Monthly Archives: April 2006

Just Splenda

Just great.  No really.

So this morning I was sipping my coffee (trust me, the day doesn’t start for me until I get my caffine fix) and teasing Pab a bit to see if we were going to get to do anything fun today or if he had to work.  He’d just told me that we’d go for a bit of a wander, but I needed to let him finish something he was doing.

I left the room with some sort of comment.  Probably very clever and funny (though of course I can’t remember it) and got a small, shivery threat as my reward. 

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Telling Truths & Telling Tales

I feel odd writing this because it’s something I want to discuss (hence
the whole writing thing) and yet don’t want to be pointing fingers or
telling tales at someone else’s expense.

So here’s my attempt to have it both ways.

In the past couple weeks it’s come to light that a popular blogger who
wrote about spanking, her marriage and domestic discipline / punishment
over the past several years has basically been creating an elaborate
fiction.  Though I didn’t read her very often (and therefore the site
wasn’t linked from the Punishment Book) I’m on another list with some
people who were very regular readers and feel upset / betrayed and all
sorts of other negative feelings.

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FAQ Question 2: So How Can I Make My…

…[husband / wife / boyfriend / girlfriend / partner] decide to [discipline / spank / punish] me?

I’m not sure about the other women posting here, but I get emailed this question a lot.  We’ve gotten a couple people asking this recently either on this site or by email.  Haron answered it a bit here, writing:

…it’s impossible to give advice without knowing more about you, your
boyfriend, his preferences and your own. Is he even into spanking, or
is he doing it to humour you?

On the whole, it’s been my experience that the only way to "get"
somebody to do anything is to discuss it with them, endlessly and
painstakingly. To explain why it’s important to you, and how it would
make you happier, and what attracts you about it. I’m not in favour of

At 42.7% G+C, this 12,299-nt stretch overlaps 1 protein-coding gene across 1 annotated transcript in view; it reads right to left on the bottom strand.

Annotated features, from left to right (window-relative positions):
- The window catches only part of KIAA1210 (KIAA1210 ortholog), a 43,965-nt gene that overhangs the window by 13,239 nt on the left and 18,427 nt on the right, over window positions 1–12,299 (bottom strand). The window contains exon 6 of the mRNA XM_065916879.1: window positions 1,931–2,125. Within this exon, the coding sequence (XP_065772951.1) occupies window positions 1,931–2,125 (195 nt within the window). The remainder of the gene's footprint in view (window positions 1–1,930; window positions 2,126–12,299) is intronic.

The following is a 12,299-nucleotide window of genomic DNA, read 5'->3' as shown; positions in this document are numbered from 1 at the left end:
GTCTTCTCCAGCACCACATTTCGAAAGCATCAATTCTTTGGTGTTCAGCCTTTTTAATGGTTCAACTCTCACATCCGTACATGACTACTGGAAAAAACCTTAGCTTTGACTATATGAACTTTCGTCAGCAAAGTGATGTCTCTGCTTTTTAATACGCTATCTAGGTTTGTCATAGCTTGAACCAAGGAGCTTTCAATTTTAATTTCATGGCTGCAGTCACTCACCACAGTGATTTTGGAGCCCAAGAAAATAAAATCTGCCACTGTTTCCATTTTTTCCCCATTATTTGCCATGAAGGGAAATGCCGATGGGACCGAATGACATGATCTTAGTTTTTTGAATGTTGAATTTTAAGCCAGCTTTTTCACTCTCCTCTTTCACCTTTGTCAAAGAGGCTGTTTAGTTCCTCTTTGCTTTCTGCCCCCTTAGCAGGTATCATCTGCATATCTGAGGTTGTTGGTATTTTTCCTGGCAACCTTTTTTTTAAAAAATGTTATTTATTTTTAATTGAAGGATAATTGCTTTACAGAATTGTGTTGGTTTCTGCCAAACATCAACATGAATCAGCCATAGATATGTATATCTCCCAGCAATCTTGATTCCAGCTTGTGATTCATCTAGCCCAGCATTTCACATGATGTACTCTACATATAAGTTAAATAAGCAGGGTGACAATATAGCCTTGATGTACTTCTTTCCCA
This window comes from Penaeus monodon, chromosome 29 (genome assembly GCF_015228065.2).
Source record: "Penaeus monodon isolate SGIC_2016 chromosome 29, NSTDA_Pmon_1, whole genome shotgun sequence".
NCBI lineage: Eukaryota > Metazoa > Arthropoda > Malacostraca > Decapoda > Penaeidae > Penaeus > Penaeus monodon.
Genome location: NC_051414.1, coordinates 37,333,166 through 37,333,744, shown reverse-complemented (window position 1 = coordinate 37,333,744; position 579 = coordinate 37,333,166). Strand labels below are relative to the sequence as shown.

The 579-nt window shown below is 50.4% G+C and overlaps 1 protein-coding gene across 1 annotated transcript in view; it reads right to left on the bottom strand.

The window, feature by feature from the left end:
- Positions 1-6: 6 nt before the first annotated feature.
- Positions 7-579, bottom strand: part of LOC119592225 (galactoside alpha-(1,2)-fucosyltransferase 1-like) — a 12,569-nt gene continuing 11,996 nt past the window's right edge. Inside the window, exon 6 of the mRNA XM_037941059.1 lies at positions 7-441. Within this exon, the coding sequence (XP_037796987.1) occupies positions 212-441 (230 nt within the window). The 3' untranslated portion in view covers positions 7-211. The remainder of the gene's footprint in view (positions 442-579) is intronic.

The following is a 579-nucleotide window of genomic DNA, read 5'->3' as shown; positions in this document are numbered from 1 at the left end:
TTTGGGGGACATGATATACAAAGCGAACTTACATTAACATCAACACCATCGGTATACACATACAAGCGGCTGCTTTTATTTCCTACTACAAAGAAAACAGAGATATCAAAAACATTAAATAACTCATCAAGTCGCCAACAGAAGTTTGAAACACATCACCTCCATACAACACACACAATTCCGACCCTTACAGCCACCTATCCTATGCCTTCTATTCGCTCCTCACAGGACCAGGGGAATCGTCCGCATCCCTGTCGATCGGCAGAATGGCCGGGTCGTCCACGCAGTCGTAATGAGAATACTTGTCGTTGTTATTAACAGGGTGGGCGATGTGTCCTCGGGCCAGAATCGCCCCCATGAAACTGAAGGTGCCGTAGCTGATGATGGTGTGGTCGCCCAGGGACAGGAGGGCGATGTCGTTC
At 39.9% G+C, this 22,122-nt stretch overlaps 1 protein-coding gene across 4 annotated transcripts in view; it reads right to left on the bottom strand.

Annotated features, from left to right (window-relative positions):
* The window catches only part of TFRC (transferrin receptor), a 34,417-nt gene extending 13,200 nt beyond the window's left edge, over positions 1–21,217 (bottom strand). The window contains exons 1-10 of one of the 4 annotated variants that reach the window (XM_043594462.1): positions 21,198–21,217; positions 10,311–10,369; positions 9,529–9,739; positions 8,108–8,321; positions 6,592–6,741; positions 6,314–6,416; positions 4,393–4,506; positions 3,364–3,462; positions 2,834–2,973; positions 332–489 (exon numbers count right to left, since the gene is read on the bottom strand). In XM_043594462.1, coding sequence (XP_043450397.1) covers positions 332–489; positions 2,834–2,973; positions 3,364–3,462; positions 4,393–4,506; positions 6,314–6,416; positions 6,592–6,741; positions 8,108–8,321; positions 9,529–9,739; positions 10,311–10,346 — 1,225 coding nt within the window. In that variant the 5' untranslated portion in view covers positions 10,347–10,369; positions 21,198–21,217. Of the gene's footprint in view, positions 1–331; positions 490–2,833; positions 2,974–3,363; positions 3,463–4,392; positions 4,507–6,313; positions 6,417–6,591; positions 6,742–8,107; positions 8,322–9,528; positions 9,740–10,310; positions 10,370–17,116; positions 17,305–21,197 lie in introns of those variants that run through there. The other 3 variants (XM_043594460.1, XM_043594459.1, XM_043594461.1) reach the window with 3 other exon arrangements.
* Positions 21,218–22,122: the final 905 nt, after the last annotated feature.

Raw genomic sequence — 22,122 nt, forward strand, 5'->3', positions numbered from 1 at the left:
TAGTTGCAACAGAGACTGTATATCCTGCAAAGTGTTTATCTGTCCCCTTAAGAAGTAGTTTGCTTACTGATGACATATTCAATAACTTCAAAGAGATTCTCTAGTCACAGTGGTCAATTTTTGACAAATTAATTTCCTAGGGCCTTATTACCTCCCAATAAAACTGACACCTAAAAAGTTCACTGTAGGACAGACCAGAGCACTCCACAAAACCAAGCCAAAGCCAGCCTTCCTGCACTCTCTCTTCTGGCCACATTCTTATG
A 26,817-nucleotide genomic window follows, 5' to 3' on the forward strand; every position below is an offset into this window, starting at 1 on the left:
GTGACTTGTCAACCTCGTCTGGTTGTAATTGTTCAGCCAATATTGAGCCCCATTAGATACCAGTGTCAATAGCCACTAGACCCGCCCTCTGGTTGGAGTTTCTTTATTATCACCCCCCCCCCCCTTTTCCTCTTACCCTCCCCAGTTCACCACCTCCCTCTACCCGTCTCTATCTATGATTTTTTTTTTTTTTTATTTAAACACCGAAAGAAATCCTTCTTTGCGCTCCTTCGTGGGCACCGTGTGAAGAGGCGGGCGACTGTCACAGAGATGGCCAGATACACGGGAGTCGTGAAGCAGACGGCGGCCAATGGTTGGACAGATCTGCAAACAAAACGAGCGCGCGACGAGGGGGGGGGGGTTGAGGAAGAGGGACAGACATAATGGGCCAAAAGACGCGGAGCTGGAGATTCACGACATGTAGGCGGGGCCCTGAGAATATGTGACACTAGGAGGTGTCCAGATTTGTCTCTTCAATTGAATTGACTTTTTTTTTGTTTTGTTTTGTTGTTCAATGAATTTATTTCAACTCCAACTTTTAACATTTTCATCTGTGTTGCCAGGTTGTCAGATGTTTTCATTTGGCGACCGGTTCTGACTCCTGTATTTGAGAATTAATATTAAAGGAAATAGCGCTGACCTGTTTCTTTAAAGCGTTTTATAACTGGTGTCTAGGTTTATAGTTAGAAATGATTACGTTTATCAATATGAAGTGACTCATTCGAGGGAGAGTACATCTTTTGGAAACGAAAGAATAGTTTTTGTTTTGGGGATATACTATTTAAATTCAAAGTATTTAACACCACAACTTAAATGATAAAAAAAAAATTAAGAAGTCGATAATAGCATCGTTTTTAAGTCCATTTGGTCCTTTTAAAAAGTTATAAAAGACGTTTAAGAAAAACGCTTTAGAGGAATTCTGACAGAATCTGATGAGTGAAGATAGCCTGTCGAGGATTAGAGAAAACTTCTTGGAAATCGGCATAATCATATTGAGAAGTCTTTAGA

pestering, but unless you communicate your desires clearly, he won’t
start punishing you out of the blue.

If you *have* talked about it, and he still won’t do it – well. It’s a different story.

This is a great answer to this question.  I’m going to write a bit more because, well, why not?

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Paddled For Working Too Hard

"What happened to your morning break?" asked Abel, standing over me.

I blinked at him. I was going through one of my productive spells, typing away, as though the whole thesis had always been a breeze. A morning break? I wasn’t aware it was time to have one, no more than I could tell what time it was, or what day it was, or for how long I’d been typing.

Sometimes I go through dry spells in my work, where I stare at the screen for hours, studying every fleck of dust, waiting for the moment it’s finally time to make coffee, or an excuse to forget about the whole thing altogether. And then there are times when I sink my teeth into a piece of work, and not let go until it goes so dark that I can’t see my longhand notes. For some reason, Abel isn’t happy about either of these methods of research: he has drawn up a timetable for me, which includes breaks.

I love breaks. Really. But sometimes breaking up is a nuissance, and up until that morning last week I’d thought it was optional, too.

"The break? Uhm. I forgot about it," I said. I mean, I was working. The text was adding up. That was good. Right?

Not if you’re Abel.

"Upstairs," he said.

"Wha… Why?" I’d never been in trouble for working too much. This was too weird for words, and I even pinched myself on the thigh, to check whether I was having one of my frequent spanking dreams.

"You’ve been given a timetable," lectured my husband, pushing me up the stairs with a palm between my shoulder blades. "It’s there to be observed."

Well, yes, but wasn’t it there to keep me chained to the keyboard, rather than to make sure I’d had enough cups of coffee?

Not according to Abel. In reality – according to Abel’s version of reality – it was there to help me pace myself. To keep me from burning out. To make sure I was still at my desk the next day, instead of being so tired that I head out for lunch with a girlfriend and turn it into afternoon tea, after which I’d get invited to stay for dinner and sleep over.

The timetable was binding, you see, and that included the breaks.

In our bedroom he told me to bend down with my elbows on the bed, and picked up a frat paddle that had stayed there from when we’d last played with it. (Note to self: in future, tidy away implements after playing. Like, immediately.)

"That’s so unfair!" I protested. "I didn’t know I had to take breaks! Hey, put that thing down!" I babbled my protestations. This has been known to get me into further trouble, but Abel must have been feeling generous, or maybe lazy. (Hi, Abel – do you like this entry? Good.)

He gently advised me to shut up, and then swung the paddle back, and landed it on my jean-clad behind with a good crack.

"Oooooh," I said appreciatevely. I didn’t cry it out – this wasn’t a hard enough stroke to yelp – but sort of breathed it, as tingling spread over my cheeks.

"Alright, stand up," said Abel.

And that was it. One swat, and he gave me a hug, and told me to go downstairs and have a break.

I didn’t even have a heart to mumble anything rude, because he’d hardly been too harsh. But now I set up reminders for when I’m due to break for coffee.